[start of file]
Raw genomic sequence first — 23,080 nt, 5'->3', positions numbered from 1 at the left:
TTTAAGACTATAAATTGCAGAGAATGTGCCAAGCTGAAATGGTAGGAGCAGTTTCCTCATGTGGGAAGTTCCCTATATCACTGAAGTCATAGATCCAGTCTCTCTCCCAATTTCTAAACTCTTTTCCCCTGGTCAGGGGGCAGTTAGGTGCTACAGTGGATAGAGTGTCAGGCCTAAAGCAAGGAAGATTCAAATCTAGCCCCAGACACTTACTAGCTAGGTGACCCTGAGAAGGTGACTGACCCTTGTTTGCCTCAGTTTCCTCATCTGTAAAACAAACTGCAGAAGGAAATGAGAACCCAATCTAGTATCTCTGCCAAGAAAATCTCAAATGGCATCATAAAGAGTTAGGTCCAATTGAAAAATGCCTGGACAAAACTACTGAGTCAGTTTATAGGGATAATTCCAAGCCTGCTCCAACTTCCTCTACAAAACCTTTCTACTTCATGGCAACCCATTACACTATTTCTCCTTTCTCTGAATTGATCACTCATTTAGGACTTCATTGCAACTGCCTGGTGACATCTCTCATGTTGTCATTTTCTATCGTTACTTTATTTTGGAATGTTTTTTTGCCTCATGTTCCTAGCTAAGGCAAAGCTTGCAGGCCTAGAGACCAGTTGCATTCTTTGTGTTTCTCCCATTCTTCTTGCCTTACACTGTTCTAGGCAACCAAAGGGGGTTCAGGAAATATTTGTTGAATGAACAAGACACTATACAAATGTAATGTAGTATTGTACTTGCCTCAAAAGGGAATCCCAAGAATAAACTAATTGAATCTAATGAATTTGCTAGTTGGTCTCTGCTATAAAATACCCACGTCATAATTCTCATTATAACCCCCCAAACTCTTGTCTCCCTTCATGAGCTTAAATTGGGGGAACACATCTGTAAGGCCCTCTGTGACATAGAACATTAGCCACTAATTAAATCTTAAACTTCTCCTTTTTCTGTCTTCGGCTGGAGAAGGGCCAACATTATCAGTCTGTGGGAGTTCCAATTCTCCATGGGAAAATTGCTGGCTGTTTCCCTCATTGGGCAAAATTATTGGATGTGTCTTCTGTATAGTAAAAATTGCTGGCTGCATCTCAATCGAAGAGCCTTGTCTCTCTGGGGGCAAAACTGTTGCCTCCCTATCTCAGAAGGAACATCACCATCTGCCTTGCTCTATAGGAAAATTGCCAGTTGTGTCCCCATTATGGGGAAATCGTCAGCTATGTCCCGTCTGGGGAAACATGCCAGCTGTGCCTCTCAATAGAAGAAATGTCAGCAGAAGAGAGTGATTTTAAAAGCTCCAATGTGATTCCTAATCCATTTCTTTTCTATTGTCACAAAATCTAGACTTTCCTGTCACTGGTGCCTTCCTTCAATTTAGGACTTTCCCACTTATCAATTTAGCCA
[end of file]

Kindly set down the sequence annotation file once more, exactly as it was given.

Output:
Raw genomic sequence first — 23,080 nt, 5'->3', positions numbered from 1 at the left:
TTTAAGACTATAAATTGCAGAGAATGTGCCAAGCTGAAATGGTAGGAGCAGTTTCCTCATGTGGGAAGTTCCCTATATCACTGAAGTCATAGATCCAGTCTCTCTCCCAATTTCTAAACTCTTTTCCCCTGGTCAGGGGGCAGTTAGGTGCTACAGTGGATAGAGTGTCAGGCCTAAAGCAAGGAAGATTCAAATCTAGCCCCAGACACTTACTAGCTAGGTGACCCTGAGAAGGTGACTGACCCTTGTTTGCCTCAGTTTCCTCATCTGTAAAACAAACTGCAGAAGGAAATGAGAACCCAATCTAGTATCTCTGCCAAGAAAATCTCAAATGGCATCATAAAGAGTTAGGTCCAATTGAAAAATGCCTGGACAAAACTACTGAGTCAGTTTATAGGGATAATTCCAAGCCTGCTCCAACTTCCTCTACAAAACCTTTCTACTTCATGGCAACCCATTACACTATTTCTCCTTTCTCTGAATTGATCACTCATTTAGGACTTCATTGCAACTGCCTGGTGACATCTCTCATGTTGTCATTTTCTATCGTTACTTTATTTTGGAATGTTTTTTTGCCTCATGTTCCTAGCTAAGGCAAAGCTTGCAGGCCTAGAGACCAGTTGCATTCTTTGTGTTTCTCCCATTCTTCTTGCCTTACACTGTTCTAGGCAACCAAAGGGGGTTCAGGAAATATTTGTTGAATGAACAAGACACTATACAAATGTAATGTAGTATTGTACTTGCCTCAAAAGGGAATCCCAAGAATAAACTAATTGAATCTAATGAATTTGCTAGTTGGTCTCTGCTATAAAATACCCACGTCATAATTCTCATTATAACCCCCCAAACTCTTGTCTCCCTTCATGAGCTTAAATTGGGGGAACACATCTGTAAGGCCCTCTGTGACATAGAACATTAGCCACTAATTAAATCTTAAACTTCTCCTTTTTCTGTCTTCGGCTGGAGAAGGGCCAACATTATCAGTCTGTGGGAGTTCCAATTCTCCATGGGAAAATTGCTGGCTGTTTCCCTCATTGGGCAAAATTATTGGATGTGTCTTCTGTATAGTAAAAATTGCTGGCTGCATCTCAATCGAAGAGCCTTGTCTCTCTGGGGGCAAAACTGTTGCCTCCCTATCTCAGAAGGAACATCACCATCTGCCTTGCTCTATAGGAAAATTGCCAGTTGTGTCCCCATTATGGGGAAATCGTCAGCTATGTCCCGTCTGGGGAAACATGCCAGCTGTGCCTCTCAATAGAAGAAATGTCAGCAGAAGAGAGTGATTTTAAAAGCTCCAATGTGATTCCTAATCCATTTCTTTTCTATTGTCACAAAATCTAGACTTTCCTGTCACTGGTGCCTTCCTTCAATTTAGGACTTTCCCACTTATCAATTTAGCCA